From Tibetan Buddhists at Jokang to Muslims at Mecca for the hajj, pilgrims across faiths and cultures travel thousands of miles - often by foot - to reach holy sites. Such journeys are considered proof of ultimate devotion, the most important act of an individual's life. The intense mystical and physical aspects of pilgrimages have recently sparked a modern revival, leading travelers in search of spiritual growth and physical challenge to embark on these sacred adventures. Pilgrimage to the End of the World takes the reader, via Conrad Rudolph's able eyes and feet, to the holy site of Santiago de Compostela, believed to be the burial place of the apostle James. Discovered around AD 812, it became one of the most important pilgrimage destinations for Westerners (after Rome and Jerusalem) and has recently received an influx of renewed attention since being named a UNESCO World Heritage Site. Today it is the second most popular Catholic pilgrimage center, having been visited by Francis of Assisi and Pope John Paul II, among others.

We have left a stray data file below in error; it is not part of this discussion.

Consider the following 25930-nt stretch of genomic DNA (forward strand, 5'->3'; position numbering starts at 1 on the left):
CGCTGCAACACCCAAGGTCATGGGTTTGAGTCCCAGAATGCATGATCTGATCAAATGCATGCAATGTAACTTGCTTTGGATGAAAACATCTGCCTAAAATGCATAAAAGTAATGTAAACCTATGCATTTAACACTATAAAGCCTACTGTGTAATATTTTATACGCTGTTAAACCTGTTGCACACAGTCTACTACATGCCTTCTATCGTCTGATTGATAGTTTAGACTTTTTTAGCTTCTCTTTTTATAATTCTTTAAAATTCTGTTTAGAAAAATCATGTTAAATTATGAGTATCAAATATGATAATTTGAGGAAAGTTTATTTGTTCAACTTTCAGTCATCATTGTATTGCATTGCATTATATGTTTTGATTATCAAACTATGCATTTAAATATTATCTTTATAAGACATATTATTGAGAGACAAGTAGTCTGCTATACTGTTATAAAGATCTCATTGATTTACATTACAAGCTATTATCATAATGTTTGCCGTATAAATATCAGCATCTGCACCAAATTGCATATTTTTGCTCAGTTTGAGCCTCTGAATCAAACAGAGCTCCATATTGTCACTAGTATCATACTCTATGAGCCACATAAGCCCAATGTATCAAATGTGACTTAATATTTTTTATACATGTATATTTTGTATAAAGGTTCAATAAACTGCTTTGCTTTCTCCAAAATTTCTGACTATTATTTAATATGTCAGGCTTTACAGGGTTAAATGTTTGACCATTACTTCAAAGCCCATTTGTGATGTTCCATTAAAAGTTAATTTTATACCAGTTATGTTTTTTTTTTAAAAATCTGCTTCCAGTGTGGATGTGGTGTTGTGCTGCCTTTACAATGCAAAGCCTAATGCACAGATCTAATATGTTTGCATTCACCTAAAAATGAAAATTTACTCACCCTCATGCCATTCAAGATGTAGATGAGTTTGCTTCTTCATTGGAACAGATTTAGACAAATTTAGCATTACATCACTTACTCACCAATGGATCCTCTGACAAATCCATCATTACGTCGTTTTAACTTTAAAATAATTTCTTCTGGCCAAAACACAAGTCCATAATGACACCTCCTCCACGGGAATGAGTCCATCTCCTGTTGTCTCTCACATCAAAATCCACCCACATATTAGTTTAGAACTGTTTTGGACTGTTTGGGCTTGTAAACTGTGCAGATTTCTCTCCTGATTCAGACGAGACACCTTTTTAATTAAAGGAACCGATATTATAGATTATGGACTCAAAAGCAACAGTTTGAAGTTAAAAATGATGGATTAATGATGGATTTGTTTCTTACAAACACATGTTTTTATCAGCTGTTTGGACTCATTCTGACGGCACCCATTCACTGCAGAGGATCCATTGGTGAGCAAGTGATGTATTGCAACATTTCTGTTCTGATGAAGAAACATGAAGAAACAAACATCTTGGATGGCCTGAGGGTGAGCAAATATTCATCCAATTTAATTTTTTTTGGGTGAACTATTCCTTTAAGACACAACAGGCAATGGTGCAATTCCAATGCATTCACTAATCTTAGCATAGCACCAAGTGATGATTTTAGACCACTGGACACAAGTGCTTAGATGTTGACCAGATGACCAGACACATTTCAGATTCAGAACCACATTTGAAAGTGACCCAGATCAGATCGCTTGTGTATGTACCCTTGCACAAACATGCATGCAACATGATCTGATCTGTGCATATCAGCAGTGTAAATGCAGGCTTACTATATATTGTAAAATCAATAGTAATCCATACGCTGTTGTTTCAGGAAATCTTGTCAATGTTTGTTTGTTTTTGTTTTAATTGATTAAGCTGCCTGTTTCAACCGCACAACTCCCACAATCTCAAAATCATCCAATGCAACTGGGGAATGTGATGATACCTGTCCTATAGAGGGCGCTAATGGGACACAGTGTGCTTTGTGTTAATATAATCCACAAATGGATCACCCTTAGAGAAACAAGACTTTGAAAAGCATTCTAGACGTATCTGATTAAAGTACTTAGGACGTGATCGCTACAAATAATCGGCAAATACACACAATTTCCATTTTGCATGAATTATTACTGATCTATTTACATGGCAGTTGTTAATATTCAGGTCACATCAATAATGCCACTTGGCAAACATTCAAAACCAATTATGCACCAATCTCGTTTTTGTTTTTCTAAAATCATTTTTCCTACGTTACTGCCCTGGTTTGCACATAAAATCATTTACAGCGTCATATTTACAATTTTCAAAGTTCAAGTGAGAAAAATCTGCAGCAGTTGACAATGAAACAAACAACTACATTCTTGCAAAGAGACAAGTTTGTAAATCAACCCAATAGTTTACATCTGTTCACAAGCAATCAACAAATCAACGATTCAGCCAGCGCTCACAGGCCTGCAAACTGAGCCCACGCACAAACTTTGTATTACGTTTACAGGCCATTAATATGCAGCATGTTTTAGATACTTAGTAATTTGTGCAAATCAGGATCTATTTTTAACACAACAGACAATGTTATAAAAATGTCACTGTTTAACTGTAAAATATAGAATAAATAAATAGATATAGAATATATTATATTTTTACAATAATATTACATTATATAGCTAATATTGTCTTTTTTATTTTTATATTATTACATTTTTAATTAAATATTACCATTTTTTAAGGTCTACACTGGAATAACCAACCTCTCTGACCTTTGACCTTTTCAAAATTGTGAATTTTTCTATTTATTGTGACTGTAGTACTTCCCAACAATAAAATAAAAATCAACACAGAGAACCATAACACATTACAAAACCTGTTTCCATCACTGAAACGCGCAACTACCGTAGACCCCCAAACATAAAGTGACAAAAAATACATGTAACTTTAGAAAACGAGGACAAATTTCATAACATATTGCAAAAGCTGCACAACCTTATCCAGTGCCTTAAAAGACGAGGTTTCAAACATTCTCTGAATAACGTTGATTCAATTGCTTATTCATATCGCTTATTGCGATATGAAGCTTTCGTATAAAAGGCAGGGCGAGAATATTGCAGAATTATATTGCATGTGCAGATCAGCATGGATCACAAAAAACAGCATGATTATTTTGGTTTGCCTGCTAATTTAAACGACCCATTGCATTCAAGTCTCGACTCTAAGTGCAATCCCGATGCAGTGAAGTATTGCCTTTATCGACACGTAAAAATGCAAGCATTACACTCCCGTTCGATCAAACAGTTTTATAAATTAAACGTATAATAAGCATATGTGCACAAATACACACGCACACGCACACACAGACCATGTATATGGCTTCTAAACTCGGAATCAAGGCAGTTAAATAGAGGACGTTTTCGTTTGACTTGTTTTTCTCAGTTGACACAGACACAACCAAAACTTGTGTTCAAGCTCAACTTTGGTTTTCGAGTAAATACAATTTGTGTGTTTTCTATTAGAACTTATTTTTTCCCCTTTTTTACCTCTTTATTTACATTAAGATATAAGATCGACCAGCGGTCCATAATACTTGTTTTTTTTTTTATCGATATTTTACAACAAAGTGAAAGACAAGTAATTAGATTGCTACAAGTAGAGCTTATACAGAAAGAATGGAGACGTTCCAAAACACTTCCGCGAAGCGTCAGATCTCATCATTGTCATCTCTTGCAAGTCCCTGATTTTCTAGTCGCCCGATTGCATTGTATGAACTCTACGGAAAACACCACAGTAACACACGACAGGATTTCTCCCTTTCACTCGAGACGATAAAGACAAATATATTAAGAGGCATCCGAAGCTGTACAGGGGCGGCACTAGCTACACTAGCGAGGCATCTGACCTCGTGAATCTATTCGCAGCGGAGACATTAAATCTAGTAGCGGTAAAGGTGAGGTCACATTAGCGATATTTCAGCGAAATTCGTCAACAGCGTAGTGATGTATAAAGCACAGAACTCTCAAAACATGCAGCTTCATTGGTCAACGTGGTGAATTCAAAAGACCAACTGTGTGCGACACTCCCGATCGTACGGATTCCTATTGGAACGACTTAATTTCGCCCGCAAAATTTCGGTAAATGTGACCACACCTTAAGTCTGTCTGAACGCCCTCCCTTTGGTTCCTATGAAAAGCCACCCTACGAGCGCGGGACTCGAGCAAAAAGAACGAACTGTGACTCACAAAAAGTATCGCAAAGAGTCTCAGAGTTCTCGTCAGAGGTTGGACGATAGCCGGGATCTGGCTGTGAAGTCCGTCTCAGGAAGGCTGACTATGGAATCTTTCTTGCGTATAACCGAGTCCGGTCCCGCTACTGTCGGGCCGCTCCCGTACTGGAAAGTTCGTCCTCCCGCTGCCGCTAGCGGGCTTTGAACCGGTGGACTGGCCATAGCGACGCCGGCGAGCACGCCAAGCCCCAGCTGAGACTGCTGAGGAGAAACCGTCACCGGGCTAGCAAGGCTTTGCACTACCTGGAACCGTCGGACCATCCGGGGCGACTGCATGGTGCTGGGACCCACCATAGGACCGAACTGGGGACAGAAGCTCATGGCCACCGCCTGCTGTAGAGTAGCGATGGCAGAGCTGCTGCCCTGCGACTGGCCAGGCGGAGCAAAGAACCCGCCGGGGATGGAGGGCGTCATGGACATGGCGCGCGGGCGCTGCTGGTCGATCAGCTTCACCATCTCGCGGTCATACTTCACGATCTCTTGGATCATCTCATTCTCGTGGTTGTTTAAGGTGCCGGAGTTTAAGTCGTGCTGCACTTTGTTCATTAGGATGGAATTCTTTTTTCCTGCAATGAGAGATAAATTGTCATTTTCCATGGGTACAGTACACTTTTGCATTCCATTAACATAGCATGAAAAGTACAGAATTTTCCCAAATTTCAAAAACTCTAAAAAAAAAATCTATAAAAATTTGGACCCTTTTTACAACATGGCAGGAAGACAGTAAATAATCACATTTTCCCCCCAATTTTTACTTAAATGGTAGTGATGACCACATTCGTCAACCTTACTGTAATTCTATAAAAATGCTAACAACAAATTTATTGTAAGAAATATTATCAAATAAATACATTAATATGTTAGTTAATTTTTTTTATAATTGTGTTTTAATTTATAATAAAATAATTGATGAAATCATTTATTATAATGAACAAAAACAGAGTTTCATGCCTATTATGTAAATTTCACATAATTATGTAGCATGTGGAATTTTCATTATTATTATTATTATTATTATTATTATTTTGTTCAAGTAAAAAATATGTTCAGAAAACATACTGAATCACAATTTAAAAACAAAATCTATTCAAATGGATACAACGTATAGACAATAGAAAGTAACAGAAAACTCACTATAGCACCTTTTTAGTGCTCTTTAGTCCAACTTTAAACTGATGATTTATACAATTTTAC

Rudolph made this passage himself, traveling the two and a half months and one thousand miles along the ancient pilgrimage route from Le Puy, in south-central France, to Santiago, Spain. Offering his perspective as a medieval art historian as well as a veteran traveler, Rudolph melds the ancient and the contemporary, the spiritual and the physical, in a chronicle of his travels to this captivating place. From anecdotes to travel tips for "the wise pilgrim" (routes to take, physical training required, what to eat, where to stay, what to bring, and even recommendations of other publications), this book is at once travel guide, literary work, historical study, and memoir. Sincerely and engagingly written, it will appeal to travelers, religious scholars, and historians - and will have you wanting to embark for Spain as you close it.